Don Bluth

Animation Director and Producer

Perhaps the biggest name in feature-length animation since Walt Disney. Don Bluth served a mission to Argentina and graduated from BYU. His filmography includes The Rescuers (1977), Pete’s Dragon (1977), The Secret of NIMH (1982), An American Tail (1986), The Land Before Time (1988), All Dogs Go to Heaven (1989), Rock-A-Doodle (1991), Thumbelina (1994), Anastasia (1997) and Titan A.E. (2000).


Don Bluth is one of the best-known names in feature-length animation since Walt Disney. Don served a mission to Argentina and graduated from BYU with a degree in English Literature.

His filmography includes the Disney films Robin Hood (1973), The Rescuers(1976), Pete’s Dragon (1977), and The Small One (1978).

Don also animated and/or produced the films Banjo the Woodpile Cat (1979),Xanadu (1980), The Secret of NIMH (1982), Dragon’s Lair video game (1983),An American Tail (1986), The Land Before Time (1988), All Dogs Go to Heaven(1989), Rock-A-Doodle (1991), Thumbelina (1994), and 20th Century Fox filmsAnastasia (1997) and Titan A.E. (2000).

Born on September 13, 1937, Don is the second oldest of seven children. He spent his early years in El Paso, Texas. His parents, Emaline (Pratt) and Virgil Bluth, moved the family to Payson, Utah, when Don was six.

He grew up on the small family farm, milking the 24 cows every morning and evening. In 1954 the family moved to Santa Monica, California, where he graduated high school.  He entered Brigham Young University as an English Literature major. After a year of school and extensive discussions with his parents, he prepared a drawing portfolio to apply for a position at Walt Disney Productions.  He was hired in 1955, where he worked as an “inbetweener” onSleeping Beauty under the tutelage of directing animator John Lounsbery.

A year later, Don left Disney. “I was only 18 or 19. I left because I found it kind of boring,” recalls Don. At that time, he was called on his mission. He was assigned a location in Argentina. He returned to Los Angeles 30 months later. He and a younger brother, Fred (a.k.a. “Toby”), opened a live theater in an old supermarket in Culver City, California, where they produced musicals for the next three years.

During this period of his life, Don decided that though he loved producing and directing live theater, his first choice for a career was animation. In 1968, the brothers Bluth closed up the theater, and Don took a position at Filmation Studios, where he worked as a layout artist.

In 1971, he left Filmation Studios and returned to Disney, where he animated onRobin Hood (1973), Winnie the Pooh (1974), The Rescuers (1976), directed the animation for Pete’s Dragon (1977), and then produced and directed The Small One (1978).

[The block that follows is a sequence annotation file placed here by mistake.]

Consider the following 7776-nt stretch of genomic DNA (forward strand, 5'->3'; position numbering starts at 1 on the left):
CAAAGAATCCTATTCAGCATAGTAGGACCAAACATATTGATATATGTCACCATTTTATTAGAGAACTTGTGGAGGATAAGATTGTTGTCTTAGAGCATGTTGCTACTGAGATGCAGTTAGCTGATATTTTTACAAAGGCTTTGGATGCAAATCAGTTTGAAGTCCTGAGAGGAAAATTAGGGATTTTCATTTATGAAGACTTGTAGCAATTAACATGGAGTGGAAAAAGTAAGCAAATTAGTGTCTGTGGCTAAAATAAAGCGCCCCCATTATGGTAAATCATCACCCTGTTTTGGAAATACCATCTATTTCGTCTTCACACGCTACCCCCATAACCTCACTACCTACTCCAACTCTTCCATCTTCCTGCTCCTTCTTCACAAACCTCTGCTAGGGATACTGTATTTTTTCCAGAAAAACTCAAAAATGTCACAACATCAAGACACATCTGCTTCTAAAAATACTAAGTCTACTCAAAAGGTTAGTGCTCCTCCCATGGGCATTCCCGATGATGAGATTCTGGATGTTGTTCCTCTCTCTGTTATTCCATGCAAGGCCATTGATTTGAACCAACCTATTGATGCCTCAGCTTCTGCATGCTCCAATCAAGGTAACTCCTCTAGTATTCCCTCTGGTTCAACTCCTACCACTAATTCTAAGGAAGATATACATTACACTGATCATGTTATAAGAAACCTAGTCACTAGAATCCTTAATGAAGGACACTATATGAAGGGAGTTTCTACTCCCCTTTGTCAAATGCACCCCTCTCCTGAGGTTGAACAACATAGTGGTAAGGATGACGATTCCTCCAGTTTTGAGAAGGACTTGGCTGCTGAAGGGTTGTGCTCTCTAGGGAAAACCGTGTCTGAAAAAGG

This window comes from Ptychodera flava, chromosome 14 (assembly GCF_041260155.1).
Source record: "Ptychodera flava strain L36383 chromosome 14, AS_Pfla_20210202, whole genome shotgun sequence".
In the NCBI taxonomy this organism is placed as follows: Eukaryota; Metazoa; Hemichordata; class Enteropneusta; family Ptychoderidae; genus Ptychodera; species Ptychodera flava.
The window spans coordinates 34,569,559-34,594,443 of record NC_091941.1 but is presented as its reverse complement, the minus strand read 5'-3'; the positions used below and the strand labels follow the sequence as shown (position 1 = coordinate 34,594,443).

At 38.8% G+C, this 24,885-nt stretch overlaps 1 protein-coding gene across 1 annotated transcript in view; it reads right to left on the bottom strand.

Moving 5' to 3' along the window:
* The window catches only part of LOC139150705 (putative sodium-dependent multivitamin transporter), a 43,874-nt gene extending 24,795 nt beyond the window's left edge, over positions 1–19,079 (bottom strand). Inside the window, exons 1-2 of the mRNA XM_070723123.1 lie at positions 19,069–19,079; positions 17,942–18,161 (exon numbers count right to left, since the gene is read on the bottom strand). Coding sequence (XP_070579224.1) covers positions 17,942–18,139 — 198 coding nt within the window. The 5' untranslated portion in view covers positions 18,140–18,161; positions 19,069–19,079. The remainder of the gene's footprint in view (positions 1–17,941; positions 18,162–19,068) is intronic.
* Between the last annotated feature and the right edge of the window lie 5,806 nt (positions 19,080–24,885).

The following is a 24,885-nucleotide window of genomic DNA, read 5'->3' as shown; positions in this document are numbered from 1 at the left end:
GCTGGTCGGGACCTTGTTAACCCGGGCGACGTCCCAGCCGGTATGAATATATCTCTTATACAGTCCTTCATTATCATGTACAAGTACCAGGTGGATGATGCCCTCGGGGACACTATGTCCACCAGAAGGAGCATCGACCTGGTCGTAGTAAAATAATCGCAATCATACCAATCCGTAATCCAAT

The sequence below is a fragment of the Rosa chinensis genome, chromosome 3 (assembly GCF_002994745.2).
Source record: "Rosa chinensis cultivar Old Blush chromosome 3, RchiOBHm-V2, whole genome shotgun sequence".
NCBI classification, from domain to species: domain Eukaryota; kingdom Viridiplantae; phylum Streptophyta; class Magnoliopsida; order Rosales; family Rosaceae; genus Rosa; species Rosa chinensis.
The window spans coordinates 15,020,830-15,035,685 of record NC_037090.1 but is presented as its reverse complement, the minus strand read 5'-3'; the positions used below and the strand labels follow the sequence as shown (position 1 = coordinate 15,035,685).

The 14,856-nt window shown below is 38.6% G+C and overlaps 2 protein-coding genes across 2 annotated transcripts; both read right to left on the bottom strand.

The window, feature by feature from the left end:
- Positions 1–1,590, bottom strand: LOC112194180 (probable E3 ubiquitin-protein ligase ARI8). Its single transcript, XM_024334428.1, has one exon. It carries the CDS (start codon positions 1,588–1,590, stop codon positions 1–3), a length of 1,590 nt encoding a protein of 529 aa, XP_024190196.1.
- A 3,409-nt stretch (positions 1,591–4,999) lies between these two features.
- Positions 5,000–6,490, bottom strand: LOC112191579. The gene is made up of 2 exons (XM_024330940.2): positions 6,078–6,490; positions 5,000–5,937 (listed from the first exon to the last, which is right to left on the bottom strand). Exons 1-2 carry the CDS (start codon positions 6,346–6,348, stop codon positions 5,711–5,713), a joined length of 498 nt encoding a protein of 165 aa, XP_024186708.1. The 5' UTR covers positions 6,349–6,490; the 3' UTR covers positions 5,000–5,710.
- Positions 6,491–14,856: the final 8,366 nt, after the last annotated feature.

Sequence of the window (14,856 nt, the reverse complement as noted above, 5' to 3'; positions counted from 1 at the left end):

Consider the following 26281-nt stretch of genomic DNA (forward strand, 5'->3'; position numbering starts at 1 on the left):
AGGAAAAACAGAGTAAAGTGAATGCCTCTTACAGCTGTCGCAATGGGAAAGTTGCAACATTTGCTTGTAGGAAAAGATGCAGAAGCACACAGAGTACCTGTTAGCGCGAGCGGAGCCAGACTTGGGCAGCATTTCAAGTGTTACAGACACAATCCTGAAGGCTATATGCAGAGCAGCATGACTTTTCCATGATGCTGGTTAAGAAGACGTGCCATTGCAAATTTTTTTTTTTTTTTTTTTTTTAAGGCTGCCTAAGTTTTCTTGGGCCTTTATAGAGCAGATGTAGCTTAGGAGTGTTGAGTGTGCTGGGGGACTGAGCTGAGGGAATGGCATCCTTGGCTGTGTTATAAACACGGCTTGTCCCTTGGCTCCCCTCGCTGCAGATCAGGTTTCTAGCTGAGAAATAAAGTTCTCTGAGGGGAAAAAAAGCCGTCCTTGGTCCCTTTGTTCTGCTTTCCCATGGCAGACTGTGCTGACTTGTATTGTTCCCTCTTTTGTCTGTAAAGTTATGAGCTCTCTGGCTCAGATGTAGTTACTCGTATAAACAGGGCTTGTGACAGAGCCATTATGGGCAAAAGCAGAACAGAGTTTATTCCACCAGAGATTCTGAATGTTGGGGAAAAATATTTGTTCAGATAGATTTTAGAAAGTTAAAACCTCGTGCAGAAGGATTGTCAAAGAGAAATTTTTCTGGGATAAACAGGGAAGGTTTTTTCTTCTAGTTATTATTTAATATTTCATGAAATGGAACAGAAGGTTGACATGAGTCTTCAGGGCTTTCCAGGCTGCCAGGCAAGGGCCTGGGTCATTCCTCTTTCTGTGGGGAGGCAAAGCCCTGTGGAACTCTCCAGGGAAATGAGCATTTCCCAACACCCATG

At Disney in the early 1970s, Don met animators Gary Goldman and John Pomeroy. Sharing the same passion for animation, they became very close friends and eventually business partners, starting a company, Don Bluth Productions. They resigned from the Disney studio on Don’s 42nd birthday in September of 1979, unhappy with the way quality was declining since the death of Walt Disney in 1966.

The new company’s first film was completed in December of that same year, a short film (27 minutes) titled Banjo the Woodpile Cat. The film was shown at the Egyptian Theater in Hollywood during Christmas week of that year. They then created the animated sequence for the movie Xanadu for a summer release in 1980, and finished their first feature-length film, The Secret of NIMH, in June of 1982. At this point, Don Bluth Productions was actually competing with Disney Films!

In late 1982, the group went to work creating the legendary arcade video gamesDragon’s Lair and Space Ace. Dragon’s Lair became a super hit during it’s summer release to arcades in both the Americas and Europe. Space Ace followed suit in its November release.

Don prefers to keep his religious convictions to himself; others may search for some “hidden agenda” in his films. “I’m not preachy,” Don said in an interview. “I’m not didactic and I don’t think movies should do that. But I like movies that fill you with hope. I like things that free you from your ills, your prejudices, and all the other things that hold us in spiritual darkness. If you can make people believe that they have the power to help themselves and help the world, then I think you’ve done a great deal of good. Movies have the power to do that.”

Don has been a member of the Academy of Motion Picture Arts and Sciences since 1976. He resides in Scottsdale, Arizona, and is actively working with youth in his own community theater. interview with Don


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